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UBC Theses and Dissertations

The integration of culture and language learning by using cross-cultural stories in Japanese language classrooms Mito, Kazuko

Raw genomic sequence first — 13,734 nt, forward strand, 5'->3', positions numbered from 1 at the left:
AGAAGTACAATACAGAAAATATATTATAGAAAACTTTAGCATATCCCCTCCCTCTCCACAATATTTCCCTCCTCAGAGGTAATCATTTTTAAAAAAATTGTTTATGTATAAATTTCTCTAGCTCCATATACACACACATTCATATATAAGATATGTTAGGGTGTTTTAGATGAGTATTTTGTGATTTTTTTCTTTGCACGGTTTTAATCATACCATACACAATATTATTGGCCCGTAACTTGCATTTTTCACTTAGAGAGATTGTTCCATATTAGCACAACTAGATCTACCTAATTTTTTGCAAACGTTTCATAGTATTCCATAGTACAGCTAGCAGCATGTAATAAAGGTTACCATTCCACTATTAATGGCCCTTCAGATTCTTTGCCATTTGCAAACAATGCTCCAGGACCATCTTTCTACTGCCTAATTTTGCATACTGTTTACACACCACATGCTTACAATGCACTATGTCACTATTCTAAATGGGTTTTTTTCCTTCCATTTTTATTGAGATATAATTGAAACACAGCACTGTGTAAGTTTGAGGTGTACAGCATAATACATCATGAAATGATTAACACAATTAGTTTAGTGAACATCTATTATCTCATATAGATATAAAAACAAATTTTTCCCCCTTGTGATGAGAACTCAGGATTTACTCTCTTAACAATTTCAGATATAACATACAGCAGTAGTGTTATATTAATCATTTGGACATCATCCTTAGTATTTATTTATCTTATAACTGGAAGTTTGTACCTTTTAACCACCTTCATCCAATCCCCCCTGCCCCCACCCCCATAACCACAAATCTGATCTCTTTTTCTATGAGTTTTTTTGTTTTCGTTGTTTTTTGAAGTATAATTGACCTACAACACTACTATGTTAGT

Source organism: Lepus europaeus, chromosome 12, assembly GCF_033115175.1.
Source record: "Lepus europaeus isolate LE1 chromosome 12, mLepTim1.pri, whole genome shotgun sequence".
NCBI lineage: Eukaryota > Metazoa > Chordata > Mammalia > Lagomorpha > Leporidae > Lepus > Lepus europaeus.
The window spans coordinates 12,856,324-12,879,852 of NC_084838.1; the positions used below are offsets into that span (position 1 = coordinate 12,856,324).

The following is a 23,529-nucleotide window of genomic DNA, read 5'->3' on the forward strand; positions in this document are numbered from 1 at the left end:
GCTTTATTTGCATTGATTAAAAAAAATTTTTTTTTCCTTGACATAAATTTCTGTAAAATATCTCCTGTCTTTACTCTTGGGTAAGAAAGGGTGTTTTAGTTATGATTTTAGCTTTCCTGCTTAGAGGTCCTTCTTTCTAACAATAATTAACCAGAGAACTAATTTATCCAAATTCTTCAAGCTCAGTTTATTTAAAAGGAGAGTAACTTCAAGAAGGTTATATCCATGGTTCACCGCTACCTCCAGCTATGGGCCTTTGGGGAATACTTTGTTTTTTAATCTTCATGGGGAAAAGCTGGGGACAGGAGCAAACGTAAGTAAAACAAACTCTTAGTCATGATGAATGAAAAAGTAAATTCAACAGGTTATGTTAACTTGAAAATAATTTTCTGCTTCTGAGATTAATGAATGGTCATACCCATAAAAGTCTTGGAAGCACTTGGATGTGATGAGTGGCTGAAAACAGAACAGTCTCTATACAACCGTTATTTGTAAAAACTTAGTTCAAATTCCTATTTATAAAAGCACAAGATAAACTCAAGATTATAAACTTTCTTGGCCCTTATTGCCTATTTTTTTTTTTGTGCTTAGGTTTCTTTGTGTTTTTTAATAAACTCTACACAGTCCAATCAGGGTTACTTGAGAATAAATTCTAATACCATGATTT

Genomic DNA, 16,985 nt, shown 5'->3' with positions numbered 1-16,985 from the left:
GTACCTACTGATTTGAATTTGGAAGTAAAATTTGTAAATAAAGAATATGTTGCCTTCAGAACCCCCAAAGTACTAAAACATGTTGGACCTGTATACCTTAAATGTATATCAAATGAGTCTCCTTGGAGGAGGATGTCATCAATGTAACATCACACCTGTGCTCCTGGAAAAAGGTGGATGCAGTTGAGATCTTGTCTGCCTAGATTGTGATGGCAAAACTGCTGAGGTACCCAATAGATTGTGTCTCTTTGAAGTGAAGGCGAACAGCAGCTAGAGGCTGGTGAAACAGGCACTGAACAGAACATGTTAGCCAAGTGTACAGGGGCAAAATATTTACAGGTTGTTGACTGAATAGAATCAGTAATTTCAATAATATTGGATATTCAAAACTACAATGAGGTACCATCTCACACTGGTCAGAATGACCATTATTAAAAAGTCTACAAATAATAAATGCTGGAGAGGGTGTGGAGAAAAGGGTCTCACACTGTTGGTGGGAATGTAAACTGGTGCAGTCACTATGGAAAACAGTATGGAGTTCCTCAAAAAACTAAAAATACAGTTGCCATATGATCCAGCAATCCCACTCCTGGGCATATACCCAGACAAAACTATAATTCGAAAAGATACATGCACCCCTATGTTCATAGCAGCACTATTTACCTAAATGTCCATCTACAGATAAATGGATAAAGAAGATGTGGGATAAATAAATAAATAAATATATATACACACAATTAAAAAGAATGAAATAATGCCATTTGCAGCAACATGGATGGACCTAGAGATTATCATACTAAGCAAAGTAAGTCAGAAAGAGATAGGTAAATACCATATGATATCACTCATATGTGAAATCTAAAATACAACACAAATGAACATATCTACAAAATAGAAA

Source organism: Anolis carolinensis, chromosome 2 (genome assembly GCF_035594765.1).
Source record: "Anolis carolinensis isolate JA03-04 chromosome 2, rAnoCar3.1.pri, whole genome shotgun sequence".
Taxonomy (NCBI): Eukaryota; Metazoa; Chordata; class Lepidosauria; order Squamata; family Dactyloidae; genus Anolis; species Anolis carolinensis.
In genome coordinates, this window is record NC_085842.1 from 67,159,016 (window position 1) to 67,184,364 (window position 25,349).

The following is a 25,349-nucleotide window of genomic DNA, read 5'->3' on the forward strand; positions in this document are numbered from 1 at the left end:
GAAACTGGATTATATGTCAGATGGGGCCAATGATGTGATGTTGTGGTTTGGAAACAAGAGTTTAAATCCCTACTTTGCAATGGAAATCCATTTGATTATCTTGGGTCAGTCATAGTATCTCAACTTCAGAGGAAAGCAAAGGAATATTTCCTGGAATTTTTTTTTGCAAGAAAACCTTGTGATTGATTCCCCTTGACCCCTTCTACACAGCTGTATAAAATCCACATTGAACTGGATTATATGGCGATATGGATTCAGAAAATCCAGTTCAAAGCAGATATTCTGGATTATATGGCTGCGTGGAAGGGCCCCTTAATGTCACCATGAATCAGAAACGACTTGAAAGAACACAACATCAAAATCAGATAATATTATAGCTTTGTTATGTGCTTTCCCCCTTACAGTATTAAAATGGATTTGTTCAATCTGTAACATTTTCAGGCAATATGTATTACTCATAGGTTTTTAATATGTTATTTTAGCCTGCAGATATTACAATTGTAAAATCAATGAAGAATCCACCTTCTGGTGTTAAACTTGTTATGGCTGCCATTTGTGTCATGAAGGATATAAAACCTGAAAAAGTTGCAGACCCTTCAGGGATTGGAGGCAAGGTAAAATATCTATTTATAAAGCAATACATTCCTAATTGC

Human language and communication occur in context, and that context is culturally bound. Many recognize the importance of learning culture when learning languages. Yet, when it comes to a pedagogy of teaching culture in language classrooms, there is a lack of established methods. Various Japanese linguistic features strongly reflect particular Japanese cultural aspects, therefore, it should be relatively easy to integrate culture and language. A cross-cultural story approach is the method explored in this study. This cross-cultural story approach was developed following Egan's (1986) curriculum framework with the following emphasis, whether a story-frame idea can be incorporated into introductory Japanese language teaching in order to deal with cultural issues in language classrooms. Therefore, this study is exploratory. In addition, this study examines whether or not cross-cultural stories can aid students reflect upon features of their own culture and compare and contrast them with corresponding features of Japanese. Furthermore, this study explores whether or not a cross-cultural story approach can guide students' reflections in the context of learning the appropriate usage of the Japanese language. Finally, this study tries to implement written examinations to evaluate students' understanding of appropriate language use within the context of the presented cross-cultural stories. The proposed approach involves three stages; first, to present cross-cultural stories written in English except for certain expressions in Japanese that could cause a communication breakdown in a given situation. A cross-cultural story approach should be incorporated with the course syllabus, which means that certain expressions, structures, or vocabulary expressed in Japanese in cross-cultural stories should be familiar to the student prior to the presentation of the story. Second, after having read a story, the instructor leads a discussion to find causes of misunderstandings expressed in the story. Through the discussion, students will find the reasons as to why such misunderstanding occured in a story while experiencing their own cultural and individual differences or similarities. Third, the instructor will teach students the appropriate use of language in situations such as those presented in the stories. The results showed that the cross-cultural story approach was successfully integrated into existing introductory Japanese language courses at post-secondary institutions. Regarding the awareness of students' own culture, the results were not positive. Only around 50% of students thought that cross-cultural stories helped them become aware of their own culture. This study, however, suggests directions that the instructor could take while leading the discussion in order to aid students understand cultural differences or similarities. As for the third and fourth research questions, the results indicated a high rate of student comprehension and written tests such as mid-terms and finals were successfully incorporated into student evaluations.

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